Wednesday, 9 January 2008

A Brief History of Western Art

Written in response to recent discussions on the Quilt Art list. Some of this I learned at the Warburg Institute (University of London); the rest I made up myself. To be taken with a big pinch of salt!

In the beginning there were things that needed to be made and makers who made them. Most things that were made had uses: tools, containers, clothes, bedcoverings and so on. Some had extra powers: images of animals that helped you catch food more easily, patterns that descibed journeys or gave you magical protection or told people who you were. People had begun to make art but they did not know it then for the word had not been invented. In any case, everyone did it so it was no big deal and there was no need to make up a special word for it.

Communities over time grew and became more complicated and instead of all doing the same things, people began to specialise in different things. Some tilled, some spun, some fished, some fought off raids from other groups or in turn raided other groups; some sat and watched. They made up a special word for this and called it civilisation.

In this civilisation there were some people who managed to live well without actually doing very much at all, but were good at making people believe that they were right to live like this because they alone understood what everyone else should be doing. They did not need to be makers anymore because other people made things for them. But because they themselves were special the things that were made had to be special too, and they invented a special word - art - to describe them, and they called the people who made them artists.

Soon great competition developed between these civilised groups to be biggest and best, and there was competition about art and artists too - you know the sort of thing: "My artist's got a bigger paintbrush than your artist", "my artist knows how to mix up two thousand shades of green", "my artist painted a whole ceiling with cherubs that look like they're actually peeing on you" and so on. And the people who didn't make art themselves but Knew What They Liked made up titles for themselves, and called themselves Patrons Of The Arts and Arbiters Of Good Taste. And the Arists, who by this time had acquired a capital letter, learnt that if they made their Patrons feel bigger and more important they got extra helpings at dinner, and flattery was born. And making things that flattered became far more important than making things that had uses.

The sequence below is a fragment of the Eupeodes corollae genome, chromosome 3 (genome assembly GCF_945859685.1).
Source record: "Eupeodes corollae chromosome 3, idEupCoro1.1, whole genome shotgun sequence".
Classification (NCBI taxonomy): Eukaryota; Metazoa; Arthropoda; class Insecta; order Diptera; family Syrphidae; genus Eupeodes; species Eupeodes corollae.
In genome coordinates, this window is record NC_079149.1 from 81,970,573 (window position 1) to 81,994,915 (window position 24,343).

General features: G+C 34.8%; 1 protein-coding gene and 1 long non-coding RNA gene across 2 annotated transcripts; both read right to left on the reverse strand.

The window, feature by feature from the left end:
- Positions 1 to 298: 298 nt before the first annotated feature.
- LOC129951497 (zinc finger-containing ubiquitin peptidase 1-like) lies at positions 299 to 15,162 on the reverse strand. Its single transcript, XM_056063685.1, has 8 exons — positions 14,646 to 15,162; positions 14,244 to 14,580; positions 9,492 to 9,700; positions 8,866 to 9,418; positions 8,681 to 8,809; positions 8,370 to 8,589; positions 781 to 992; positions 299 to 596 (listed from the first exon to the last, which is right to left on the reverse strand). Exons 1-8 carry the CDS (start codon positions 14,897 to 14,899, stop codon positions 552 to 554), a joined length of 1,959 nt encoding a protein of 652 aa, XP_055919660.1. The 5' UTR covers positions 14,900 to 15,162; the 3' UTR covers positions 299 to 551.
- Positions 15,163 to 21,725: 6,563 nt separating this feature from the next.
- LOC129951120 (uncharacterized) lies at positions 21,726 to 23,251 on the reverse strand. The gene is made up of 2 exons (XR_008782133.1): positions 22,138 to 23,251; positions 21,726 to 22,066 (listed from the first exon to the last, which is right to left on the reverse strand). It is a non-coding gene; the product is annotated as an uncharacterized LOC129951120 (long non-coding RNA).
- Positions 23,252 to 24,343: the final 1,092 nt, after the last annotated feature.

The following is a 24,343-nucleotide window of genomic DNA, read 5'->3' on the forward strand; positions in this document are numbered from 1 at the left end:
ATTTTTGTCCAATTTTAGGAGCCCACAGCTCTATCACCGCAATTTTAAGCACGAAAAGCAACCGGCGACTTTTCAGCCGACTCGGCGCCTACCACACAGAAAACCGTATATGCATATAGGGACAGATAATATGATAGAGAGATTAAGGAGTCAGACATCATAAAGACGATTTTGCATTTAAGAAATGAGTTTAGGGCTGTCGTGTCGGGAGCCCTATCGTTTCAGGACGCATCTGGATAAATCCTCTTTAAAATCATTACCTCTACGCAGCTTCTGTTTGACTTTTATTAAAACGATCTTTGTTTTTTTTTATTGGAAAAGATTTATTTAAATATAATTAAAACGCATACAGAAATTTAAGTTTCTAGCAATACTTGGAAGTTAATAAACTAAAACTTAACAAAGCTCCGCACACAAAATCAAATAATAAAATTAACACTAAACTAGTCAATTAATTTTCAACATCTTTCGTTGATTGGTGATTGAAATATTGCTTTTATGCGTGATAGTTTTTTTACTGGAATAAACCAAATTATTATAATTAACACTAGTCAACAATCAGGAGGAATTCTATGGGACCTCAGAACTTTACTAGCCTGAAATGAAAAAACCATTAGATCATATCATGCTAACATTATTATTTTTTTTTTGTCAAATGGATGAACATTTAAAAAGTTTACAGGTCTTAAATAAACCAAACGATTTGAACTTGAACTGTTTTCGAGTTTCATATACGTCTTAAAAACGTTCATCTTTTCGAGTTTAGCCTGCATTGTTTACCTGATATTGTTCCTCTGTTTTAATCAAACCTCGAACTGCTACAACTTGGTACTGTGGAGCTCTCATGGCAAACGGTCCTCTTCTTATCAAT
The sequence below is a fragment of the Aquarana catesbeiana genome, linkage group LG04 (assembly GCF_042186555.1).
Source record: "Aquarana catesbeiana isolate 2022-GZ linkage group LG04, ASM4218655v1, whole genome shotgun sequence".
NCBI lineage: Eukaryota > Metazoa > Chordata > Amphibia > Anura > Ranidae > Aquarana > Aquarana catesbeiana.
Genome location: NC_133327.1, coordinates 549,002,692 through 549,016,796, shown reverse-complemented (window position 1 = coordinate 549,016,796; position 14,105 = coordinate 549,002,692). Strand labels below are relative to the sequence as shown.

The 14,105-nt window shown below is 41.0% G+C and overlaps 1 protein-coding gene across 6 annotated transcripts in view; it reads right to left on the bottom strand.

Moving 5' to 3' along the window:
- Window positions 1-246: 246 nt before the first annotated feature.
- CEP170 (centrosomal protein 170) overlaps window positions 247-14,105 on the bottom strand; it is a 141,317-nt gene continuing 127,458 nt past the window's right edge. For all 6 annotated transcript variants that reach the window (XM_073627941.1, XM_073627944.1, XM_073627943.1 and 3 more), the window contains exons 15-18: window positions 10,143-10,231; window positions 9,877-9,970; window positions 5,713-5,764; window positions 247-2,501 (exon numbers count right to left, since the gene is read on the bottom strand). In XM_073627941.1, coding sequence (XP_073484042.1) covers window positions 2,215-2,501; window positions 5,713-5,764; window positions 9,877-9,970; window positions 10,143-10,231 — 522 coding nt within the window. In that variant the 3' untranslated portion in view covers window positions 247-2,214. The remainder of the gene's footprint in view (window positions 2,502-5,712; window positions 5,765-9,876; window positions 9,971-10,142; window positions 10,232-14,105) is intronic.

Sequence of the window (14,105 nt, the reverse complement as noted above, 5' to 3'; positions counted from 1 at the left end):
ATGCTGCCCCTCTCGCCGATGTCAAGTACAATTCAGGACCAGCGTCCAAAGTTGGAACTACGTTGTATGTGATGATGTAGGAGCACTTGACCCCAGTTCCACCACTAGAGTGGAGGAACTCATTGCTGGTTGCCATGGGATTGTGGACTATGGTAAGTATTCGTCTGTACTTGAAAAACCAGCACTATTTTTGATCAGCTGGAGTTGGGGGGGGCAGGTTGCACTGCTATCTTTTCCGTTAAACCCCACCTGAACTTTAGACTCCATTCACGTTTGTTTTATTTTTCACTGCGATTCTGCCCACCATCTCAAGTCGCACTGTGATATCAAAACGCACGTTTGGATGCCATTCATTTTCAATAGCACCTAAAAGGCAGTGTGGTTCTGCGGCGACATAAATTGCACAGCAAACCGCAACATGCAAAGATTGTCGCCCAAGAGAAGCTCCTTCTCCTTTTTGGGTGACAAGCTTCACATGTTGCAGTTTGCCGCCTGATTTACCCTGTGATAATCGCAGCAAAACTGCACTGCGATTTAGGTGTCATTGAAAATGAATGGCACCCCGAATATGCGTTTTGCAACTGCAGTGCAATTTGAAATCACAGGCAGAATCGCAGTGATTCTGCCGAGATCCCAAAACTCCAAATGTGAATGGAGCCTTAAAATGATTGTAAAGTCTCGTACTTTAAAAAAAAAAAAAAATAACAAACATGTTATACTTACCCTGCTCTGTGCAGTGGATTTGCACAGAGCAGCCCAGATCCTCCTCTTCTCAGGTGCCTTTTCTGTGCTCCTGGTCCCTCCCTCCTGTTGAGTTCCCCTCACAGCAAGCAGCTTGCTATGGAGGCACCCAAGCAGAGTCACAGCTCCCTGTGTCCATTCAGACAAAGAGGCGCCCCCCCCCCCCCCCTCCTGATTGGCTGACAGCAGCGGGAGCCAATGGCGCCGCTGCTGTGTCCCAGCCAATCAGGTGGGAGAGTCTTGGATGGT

In the meantime, some of the makers had also learnt that you could make things that didn't have uses, and they became artists. Though they didn't have capital letters they tried to become more like the Artists that did, in the hope that when they grew up they would get capital letters too.

When they discovered that there weren't enough capital letters to go round, some artists decided they would do something different and made up the word original to describe what they did. They were told that they were not Real Artists, only starving artists and as a punishment they were forced to live in draughty garrets with pot-bellied stoves that did not work very well so that they died of consumption and afterwards became Great Artists.

And the civilisations grew and grew and there were uppings and downings and massive topsy-turveyings all over the place. Suddenly capital letters were being lost and passed on and confiscated and begged and borrowed and stolen and nobody knew whose they were any longer and all sorts of confusions resulted. And out of the confusions came new and strange creatures - Gallery Owners, Critics, Collectors, Professors of Art; some of them were arists themselves but many were not but they were Rich and Respected and Had Taste and Knew What They Liked so they were able to explain to the artists what they should be doing. They saw all the artists and divided them into groups - Good Artists, bad artists, amateur artists, Real Artists, New Wave Artists, folk artists, commercial artists, craftspeople, would-be-artists and so on.